National Taxpayer Advocate  TA

Director, Office of Legislative Affairs  CL:LA

Director, Office of Program Evaluation and Risk Analysis  RAS:O

Office of Management Controls  OS:CFO:AR:M

Audit Liaisons:

        Chief, Information Technology Services  OS:CIO:I

        Director, End User Equipment and Services  OS:CIO:I:EU

        Director, Enterprise Networks  OS:CIO:I:EN

        Manager, Program Oversight and Coordination  OS:CIO:R:PM:PO

 

Appendix IV

 

Outcome Measures

 

This appendix presents detailed information on the measurable impact that our recommended corrective actions will have on tax administration.  This benefit will be incorporated into our Semiannual Report to the Congress.

Type and Value of Outcome Measure:

·        Cost Savings, Funds Put to Better Use – Potential; $315,000  (see page 11).

Methodology Used to Measure the Reported Benefit:

We reviewed the use of the bi-directional ring connecting the Campus and Territory Office in Atlanta, Georgia.  We determined that by shifting the Territory Office’s data traffic to the bi-directional ring, management could remove the current circuit for data traffic and realize potential cost savings of $315,000 over 5 years. 

 

Description

Amount

Estimated average current monthly recurring charge of circuit used for data traffic at the Territory Office.

$5,700

Estimated monthly recurring charge for using the bi-directional ring.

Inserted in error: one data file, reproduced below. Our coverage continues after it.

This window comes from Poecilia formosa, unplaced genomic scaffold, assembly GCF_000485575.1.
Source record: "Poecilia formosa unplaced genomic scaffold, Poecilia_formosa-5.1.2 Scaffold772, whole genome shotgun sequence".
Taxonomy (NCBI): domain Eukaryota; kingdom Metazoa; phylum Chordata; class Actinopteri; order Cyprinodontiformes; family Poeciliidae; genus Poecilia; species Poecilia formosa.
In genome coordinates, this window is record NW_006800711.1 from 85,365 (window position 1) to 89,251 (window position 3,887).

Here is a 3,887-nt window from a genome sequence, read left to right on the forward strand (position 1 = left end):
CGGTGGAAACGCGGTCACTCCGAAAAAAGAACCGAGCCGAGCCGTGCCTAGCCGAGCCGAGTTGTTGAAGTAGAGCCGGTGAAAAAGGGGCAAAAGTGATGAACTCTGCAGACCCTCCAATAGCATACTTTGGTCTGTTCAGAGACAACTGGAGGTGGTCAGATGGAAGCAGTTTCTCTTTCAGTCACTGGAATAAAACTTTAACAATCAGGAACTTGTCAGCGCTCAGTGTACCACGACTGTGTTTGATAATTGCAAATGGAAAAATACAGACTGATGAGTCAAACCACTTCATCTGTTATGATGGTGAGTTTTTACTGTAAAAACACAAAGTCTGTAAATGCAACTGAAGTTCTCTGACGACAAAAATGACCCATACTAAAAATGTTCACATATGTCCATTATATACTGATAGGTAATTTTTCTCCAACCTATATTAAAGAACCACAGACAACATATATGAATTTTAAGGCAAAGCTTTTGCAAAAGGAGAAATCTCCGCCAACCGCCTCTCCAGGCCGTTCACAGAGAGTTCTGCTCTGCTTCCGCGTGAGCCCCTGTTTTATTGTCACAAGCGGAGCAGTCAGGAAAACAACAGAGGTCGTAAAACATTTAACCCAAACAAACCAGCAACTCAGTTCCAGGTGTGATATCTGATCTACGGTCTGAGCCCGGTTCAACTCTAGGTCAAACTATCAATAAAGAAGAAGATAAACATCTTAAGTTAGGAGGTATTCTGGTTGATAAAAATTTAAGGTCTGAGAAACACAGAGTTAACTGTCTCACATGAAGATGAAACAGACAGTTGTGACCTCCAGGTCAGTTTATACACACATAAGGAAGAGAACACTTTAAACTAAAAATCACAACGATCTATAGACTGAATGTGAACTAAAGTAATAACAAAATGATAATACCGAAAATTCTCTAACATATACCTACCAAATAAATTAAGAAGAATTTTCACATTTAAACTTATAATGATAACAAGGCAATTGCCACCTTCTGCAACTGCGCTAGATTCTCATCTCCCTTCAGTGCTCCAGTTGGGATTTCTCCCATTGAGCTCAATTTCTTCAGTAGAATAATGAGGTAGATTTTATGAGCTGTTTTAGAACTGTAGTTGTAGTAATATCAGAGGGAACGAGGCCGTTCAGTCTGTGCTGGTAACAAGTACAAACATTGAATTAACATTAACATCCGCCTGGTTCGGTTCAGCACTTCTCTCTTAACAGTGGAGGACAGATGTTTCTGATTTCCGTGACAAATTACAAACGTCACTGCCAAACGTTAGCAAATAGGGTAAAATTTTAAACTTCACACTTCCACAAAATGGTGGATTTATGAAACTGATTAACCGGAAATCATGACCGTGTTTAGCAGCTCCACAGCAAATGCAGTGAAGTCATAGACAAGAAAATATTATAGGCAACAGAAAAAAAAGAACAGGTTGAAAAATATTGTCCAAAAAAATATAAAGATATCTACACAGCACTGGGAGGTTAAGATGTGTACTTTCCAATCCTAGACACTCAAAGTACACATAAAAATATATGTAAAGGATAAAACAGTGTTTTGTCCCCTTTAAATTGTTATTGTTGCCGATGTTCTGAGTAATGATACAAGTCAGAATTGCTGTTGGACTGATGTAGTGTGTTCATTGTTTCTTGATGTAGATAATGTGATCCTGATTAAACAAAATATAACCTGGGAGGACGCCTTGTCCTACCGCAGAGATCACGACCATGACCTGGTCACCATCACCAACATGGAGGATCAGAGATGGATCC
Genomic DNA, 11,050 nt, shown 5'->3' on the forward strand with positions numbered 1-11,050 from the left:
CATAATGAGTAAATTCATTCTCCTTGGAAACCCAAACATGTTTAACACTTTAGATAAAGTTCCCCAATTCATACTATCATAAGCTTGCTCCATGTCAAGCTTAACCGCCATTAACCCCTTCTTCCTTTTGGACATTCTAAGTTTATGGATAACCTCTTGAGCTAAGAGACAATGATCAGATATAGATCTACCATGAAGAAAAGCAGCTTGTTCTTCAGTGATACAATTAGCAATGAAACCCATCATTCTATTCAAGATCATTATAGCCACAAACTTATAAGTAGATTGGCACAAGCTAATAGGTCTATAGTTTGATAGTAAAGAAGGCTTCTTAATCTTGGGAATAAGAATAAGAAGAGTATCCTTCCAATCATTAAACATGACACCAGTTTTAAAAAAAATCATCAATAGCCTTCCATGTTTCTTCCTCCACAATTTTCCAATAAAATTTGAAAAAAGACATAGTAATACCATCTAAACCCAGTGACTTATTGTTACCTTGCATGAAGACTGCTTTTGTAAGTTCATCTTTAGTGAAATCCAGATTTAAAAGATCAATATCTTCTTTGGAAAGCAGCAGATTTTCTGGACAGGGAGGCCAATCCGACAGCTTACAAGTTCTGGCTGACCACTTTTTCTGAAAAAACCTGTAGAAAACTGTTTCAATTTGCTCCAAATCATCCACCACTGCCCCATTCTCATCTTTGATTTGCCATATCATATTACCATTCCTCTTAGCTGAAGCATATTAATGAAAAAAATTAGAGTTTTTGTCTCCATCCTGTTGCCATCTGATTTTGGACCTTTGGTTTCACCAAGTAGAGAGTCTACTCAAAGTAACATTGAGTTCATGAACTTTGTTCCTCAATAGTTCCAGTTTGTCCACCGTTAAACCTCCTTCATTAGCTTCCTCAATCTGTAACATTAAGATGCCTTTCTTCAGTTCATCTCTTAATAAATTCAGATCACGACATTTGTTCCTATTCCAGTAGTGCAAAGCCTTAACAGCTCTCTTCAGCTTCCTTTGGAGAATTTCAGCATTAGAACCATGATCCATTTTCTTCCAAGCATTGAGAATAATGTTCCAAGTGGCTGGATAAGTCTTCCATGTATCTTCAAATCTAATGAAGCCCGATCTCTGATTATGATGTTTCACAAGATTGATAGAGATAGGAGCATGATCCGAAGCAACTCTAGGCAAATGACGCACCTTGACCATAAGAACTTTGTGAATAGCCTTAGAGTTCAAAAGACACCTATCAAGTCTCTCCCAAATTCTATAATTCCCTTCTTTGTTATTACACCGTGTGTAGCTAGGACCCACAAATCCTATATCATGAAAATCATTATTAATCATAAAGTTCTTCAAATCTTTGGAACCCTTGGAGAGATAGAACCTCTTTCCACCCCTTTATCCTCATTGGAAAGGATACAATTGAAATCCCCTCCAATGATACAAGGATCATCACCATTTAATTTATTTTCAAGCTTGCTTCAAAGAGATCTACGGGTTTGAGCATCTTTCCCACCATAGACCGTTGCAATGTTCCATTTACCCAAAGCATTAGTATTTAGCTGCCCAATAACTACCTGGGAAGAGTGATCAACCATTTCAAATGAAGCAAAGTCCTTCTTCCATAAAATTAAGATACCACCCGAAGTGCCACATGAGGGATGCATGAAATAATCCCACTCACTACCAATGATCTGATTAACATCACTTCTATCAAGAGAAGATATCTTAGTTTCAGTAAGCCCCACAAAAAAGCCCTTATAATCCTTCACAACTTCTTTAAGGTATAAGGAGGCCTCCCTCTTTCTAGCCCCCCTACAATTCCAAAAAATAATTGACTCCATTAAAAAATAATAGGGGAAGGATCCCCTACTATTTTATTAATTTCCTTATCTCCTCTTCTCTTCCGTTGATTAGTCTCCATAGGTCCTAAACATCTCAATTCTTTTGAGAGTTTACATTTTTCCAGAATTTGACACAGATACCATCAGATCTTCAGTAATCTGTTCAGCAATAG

<$450>

Estimated monthly savings by shifting the data traffic to the bi-directional ring. 

$5,250

Estimated 5-year savings ($5,250 * 12 months * 5 years).

$315,000

 

Appendix V

 

Status of Additional Measures by Site to Ensure Uninterrupted Data Communications

 

Checks represent those measures implemented at the site.

Measure

Comments

Martinsburg Computing Center

Tennessee Computing Center

Atlanta Campus

Atlanta Territory Office

1.       Risk Assessment

All sites had risk assessments completed on their networks within the last 3 years.

ü

ü

ü

ü

2.       Backup Power Source

Each of the sites had an uninterruptible power supply device and generator.

ü

ü

ü

ü

3.       Multiple Demarcation Points

The Martinsburg Computing Center consisted of two buildings.  Each building had a demarcation point, and there was a separate fiber cable connecting the two buildings to provide redundancy.

ü

 

 

 

4.       Spare Parts Inventory

All sites maintained some spare parts for repairs.

ü

ü

ü

ü

5.       Service Level Agreements With Vendors

All sites had a service level agreement with vendors for repairs.

ü

ü

ü

ü

6.       Redundant Circuits

All sites had redundant circuits for network connectivity.

ü

ü

ü

ü

7.       Network Diversity

All sites used bi-directional ring topology or microwave to provide network diversity.

ü

ü

ü

ü

 

Checks represent those measures implemented at the site.

Measure

Comments

Martinsburg Computing Center

Tennessee Computing Center

Atlanta Campus

Atlanta Territory Office

8.       Multiple Carriers

Except for the Martinsburg Computing Center, all sites had only one local carrier for their data communications circuits.